An Interview with Marcelo Gomes
Sometime in the 1780s, a low-ranked soldier of the Portuguese crown in Brazil named Joaquim José da Silva Xavier began a gradual process of political awakening. Later known as Tiradentes (“tooth-puller”), a derogatory term that referred to his past as an amateur dentist, he organized a group of citizens in a rebellion called the Inconfidência Mineira against the colonial Portuguese. When the revolt was put down, he was executed, and is now considered a Brazilian national hero.
Tiradentes is the subject of a new film, “Joaquim,” by the director Marcelo Gomes. The movie, which ran at this year’s Berlinale, shows the process of Tiradentes’ increasing awareness of the injustice around him in sensual impressions, rather than in a discrete story or through historical facts. The viewer is alone with the protagonist and his existence. At times, music is the characters’ only method of communication.
VAN: At what point in the filmmaking process do you start thinking about music?
Marcelo Gomes: It depends. In my films “Cinema” and “Aspirinas e Urubus,” [“Aspirins and Vultures”], the main characters spend a fair amount of time sitting in the car, just listening to the radio. So what I did was just choose 10 songs that were on the radio a lot in 1942, the year that the films take place, so that it would sound natural. I don’t like film music that comes out of nowhere, from God so to speak, and that directors use to try to induce specific feelings. I prefer when the music develops organically out of the dramaturgy or atmosphere of the film. In “Joaquim” there is one exception, though—Bach’s Chaconne for solo violin.
The piece is played during a decisive scene. How did you end up settling on this music?
The first time I heard the piece was a long time ago and I didn’t know much about it. I heard the lamenting violin and thought that it had to be some sort of Requiem. I had the feeling that the music was someone’s way of announcing his or her impending death. And this idea stuck with me. When I watched the footage we had shot of Joaquim (Júlio Machado) eating with his men, it reminded me of the Last Supper. And all of a sudden it became obvious that the Chaconne was the right music for the scene.
The film also features music-making by the protagonists themselves: the indigenous people are shown singing, the slave Zua (Isabél Zuaa) imitates the melody of a caged bird, there’s a Baroque song from the 18th century…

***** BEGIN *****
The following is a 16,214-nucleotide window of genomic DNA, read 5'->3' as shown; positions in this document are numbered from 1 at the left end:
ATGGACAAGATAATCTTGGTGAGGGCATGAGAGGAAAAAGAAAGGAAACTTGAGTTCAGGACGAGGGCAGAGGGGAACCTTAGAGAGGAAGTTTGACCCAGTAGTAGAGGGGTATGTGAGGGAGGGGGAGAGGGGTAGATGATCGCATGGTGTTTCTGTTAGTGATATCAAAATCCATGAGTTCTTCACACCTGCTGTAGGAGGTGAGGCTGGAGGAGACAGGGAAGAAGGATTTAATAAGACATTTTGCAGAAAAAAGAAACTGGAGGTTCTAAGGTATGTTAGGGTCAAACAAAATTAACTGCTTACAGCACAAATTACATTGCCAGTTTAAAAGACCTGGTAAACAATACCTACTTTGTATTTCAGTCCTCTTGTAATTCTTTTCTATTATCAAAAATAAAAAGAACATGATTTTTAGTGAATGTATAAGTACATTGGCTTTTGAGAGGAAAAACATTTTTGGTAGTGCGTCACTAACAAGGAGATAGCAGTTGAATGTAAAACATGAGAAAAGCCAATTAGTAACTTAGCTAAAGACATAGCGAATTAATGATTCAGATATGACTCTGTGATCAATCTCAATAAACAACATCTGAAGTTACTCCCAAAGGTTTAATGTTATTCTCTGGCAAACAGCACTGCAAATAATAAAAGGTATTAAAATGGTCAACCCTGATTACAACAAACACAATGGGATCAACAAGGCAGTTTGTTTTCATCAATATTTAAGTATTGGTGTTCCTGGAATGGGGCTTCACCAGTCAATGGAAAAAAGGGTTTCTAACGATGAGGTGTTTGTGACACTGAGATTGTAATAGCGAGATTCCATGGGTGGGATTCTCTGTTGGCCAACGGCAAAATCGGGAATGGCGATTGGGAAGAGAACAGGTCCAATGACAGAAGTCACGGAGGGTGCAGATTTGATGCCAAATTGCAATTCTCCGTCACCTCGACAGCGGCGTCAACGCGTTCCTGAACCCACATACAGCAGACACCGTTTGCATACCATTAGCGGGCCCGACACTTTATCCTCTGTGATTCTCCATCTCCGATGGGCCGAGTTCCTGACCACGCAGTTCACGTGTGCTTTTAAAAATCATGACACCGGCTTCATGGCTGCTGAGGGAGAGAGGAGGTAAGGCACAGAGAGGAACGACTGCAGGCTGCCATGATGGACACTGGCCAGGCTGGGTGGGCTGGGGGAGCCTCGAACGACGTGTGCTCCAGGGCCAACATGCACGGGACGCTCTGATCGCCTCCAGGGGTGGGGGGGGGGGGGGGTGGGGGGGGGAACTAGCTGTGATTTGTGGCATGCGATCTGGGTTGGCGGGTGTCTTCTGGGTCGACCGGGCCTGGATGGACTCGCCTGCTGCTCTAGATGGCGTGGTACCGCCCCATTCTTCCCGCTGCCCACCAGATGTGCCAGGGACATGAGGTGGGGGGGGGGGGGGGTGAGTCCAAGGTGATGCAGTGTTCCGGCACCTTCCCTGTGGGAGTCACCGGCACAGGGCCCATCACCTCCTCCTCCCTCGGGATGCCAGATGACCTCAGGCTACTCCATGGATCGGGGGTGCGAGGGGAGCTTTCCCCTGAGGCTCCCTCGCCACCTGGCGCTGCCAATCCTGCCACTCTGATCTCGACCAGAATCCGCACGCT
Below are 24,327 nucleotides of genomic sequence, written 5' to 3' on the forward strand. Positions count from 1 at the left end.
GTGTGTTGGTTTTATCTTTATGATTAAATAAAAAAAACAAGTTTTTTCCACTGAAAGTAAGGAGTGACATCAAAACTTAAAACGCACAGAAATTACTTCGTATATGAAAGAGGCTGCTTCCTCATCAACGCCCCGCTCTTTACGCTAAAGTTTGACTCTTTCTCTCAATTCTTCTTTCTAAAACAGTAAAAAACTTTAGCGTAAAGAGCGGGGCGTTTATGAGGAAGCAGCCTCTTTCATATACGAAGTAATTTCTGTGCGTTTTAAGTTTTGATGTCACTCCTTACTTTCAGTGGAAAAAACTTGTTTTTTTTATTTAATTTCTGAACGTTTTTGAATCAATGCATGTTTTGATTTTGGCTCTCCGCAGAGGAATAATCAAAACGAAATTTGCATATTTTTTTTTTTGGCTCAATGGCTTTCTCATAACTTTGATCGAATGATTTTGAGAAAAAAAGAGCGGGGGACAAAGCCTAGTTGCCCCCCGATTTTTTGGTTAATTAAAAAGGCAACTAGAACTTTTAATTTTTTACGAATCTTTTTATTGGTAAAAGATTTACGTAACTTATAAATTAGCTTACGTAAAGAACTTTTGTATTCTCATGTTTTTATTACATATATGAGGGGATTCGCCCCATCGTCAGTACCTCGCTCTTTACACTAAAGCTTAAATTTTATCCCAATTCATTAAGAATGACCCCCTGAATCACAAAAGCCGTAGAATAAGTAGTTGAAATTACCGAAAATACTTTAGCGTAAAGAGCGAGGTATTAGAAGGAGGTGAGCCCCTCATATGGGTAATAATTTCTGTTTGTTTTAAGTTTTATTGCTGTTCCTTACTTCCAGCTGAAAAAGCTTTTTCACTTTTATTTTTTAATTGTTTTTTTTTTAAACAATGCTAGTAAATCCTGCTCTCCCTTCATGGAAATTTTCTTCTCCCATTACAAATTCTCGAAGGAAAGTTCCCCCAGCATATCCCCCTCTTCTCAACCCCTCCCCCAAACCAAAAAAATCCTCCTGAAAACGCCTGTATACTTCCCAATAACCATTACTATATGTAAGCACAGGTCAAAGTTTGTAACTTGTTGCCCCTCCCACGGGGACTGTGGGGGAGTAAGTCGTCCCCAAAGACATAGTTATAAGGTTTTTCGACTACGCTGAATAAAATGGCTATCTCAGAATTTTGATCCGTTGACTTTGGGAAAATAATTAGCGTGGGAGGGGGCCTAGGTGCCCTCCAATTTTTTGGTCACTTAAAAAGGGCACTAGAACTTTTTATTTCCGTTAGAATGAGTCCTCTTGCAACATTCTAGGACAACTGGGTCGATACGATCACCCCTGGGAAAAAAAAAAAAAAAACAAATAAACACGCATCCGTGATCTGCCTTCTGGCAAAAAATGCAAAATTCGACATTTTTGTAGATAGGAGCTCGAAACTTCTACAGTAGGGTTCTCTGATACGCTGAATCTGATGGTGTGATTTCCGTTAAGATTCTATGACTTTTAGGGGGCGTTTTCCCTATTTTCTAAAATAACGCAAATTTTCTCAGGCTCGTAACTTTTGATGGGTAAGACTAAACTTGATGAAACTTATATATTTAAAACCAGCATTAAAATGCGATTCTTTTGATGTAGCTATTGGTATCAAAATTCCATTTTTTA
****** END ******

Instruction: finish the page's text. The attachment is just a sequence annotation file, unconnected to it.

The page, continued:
We used an original 12-string guitar for that. And the insurance was $8,000. The instrument was worth more than the entire budget of the movie [laughs]. We couldn’t stop worrying about that guitar.
How would you define musicality in the film?
When gold was first discovered in Minas Gerais [the Brazilian province where Tiradentes lived], the Portuguese and Spanish rushed in to make their fortunes. There were also indigenous people who already lived there, and slaves from different parts of Africa. Minas Gerais became a cultural melting pot, everybody spoke different languages and dialects. So I asked myself how these people were able to communicate with each other—which they needed to do in order to survive. No one knew anyone else’s language. In the film there’s a scene where a member of an indigenous tribe is leading an exhibition, and he calls out, “Tivi, Tivi!,” which means “Puma.” And the slave who’s walking behind him doesn’t know what he’s saying, but he does know that something’s going on. Then he sees the animal; a Portuguese man asks what it is; and he answers, “A Sussuarana.” “What’s that?” “A kind of onça [jaguar].” “What’s an onça?” “An animal that eats people.” And so on.
So maybe that’s how people in that situation began to find ways to communicate with one another. But I also imagine that the first conversations between indigenous peoples and those who were brought to Brazil as slaves happened through music. Brazil’s most important contribution to world culture is music, more so than literature, film, or pop culture. Everything in Brazil comes down to musicality.
In one scene, the slave João (Welket Bungué), and Inhambupé, who is from an indigenous tribe, suddenly start making music together. They can’t communicate in speech, but the music is an expression of their human dignity and resistance.